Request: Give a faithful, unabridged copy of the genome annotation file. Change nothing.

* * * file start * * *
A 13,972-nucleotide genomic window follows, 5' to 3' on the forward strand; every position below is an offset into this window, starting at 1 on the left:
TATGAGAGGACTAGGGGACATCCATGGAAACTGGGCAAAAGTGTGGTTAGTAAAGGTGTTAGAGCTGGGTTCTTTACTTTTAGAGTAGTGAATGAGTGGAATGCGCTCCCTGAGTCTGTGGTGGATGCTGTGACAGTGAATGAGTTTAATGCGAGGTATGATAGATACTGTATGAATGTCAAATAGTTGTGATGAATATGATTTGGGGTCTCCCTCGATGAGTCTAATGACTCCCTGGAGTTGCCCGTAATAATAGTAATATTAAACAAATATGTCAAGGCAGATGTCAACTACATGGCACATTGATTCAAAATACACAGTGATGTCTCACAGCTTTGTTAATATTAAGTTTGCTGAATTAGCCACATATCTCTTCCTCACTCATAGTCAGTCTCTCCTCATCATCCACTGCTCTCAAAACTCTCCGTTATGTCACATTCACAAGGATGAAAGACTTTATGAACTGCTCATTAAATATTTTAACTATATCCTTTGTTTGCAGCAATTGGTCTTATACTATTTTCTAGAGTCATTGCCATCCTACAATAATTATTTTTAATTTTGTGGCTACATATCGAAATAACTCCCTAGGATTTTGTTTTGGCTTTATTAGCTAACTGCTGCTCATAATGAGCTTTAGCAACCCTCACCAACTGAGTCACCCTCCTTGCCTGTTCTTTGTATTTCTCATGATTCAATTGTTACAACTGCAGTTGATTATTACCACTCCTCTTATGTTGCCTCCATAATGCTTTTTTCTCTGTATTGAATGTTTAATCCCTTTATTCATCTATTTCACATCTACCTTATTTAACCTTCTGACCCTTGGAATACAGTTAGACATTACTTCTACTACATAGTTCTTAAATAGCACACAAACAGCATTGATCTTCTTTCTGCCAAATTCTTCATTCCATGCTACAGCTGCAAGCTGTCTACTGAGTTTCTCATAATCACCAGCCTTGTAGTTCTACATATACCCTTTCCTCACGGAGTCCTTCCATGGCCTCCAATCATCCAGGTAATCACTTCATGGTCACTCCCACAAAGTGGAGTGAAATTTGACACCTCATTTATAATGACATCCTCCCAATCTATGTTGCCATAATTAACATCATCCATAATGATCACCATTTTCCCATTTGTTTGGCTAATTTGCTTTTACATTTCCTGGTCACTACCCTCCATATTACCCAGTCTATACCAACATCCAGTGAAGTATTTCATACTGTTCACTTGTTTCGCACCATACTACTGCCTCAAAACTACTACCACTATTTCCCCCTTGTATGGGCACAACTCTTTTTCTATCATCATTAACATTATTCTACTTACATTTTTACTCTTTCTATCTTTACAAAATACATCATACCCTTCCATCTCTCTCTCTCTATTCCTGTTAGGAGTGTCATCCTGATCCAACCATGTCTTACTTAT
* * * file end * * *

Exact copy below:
A 13,972-nucleotide genomic window follows, 5' to 3' on the forward strand; every position below is an offset into this window, starting at 1 on the left:
TATGAGAGGACTAGGGGACATCCATGGAAACTGGGCAAAAGTGTGGTTAGTAAAGGTGTTAGAGCTGGGTTCTTTACTTTTAGAGTAGTGAATGAGTGGAATGCGCTCCCTGAGTCTGTGGTGGATGCTGTGACAGTGAATGAGTTTAATGCGAGGTATGATAGATACTGTATGAATGTCAAATAGTTGTGATGAATATGATTTGGGGTCTCCCTCGATGAGTCTAATGACTCCCTGGAGTTGCCCGTAATAATAGTAATATTAAACAAATATGTCAAGGCAGATGTCAACTACATGGCACATTGATTCAAAATACACAGTGATGTCTCACAGCTTTGTTAATATTAAGTTTGCTGAATTAGCCACATATCTCTTCCTCACTCATAGTCAGTCTCTCCTCATCATCCACTGCTCTCAAAACTCTCCGTTATGTCACATTCACAAGGATGAAAGACTTTATGAACTGCTCATTAAATATTTTAACTATATCCTTTGTTTGCAGCAATTGGTCTTATACTATTTTCTAGAGTCATTGCCATCCTACAATAATTATTTTTAATTTTGTGGCTACATATCGAAATAACTCCCTAGGATTTTGTTTTGGCTTTATTAGCTAACTGCTGCTCATAATGAGCTTTAGCAACCCTCACCAACTGAGTCACCCTCCTTGCCTGTTCTTTGTATTTCTCATGATTCAATTGTTACAACTGCAGTTGATTATTACCACTCCTCTTATGTTGCCTCCATAATGCTTTTTTCTCTGTATTGAATGTTTAATCCCTTTATTCATCTATTTCACATCTACCTTATTTAACCTTCTGACCCTTGGAATACAGTTAGACATTACTTCTACTACATAGTTCTTAAATAGCACACAAACAGCATTGATCTTCTTTCTGCCAAATTCTTCATTCCATGCTACAGCTGCAAGCTGTCTACTGAGTTTCTCATAATCACCAGCCTTGTAGTTCTACATATACCCTTTCCTCACGGAGTCCTTCCATGGCCTCCAATCATCCAGGTAATCACTTCATGGTCACTCCCACAAAGTGGAGTGAAATTTGACACCTCATTTATAATGACATCCTCCCAATCTATGTTGCCATAATTAACATCATCCATAATGATCACCATTTTCCCATTTGTTTGGCTAATTTGCTTTTACATTTCCTGGTCACTACCCTCCATATTACCCAGTCTATACCAACATCCAGTGAAGTATTTCATACTGTTCACTTGTTTCGCACCATACTACTGCCTCAAAACTACTACCACTATTTCCCCCTTGTATGGGCACAACTCTTTTTCTATCATCATTAACATTATTCTACTTACATTTTTACTCTTTCTATCTTTACAAAATACATCATACCCTTCCATCTCTCTCTCTCTATTCCTGTTAGGAGTGTCATCCTGATCCAACCATGTCTTACTTAT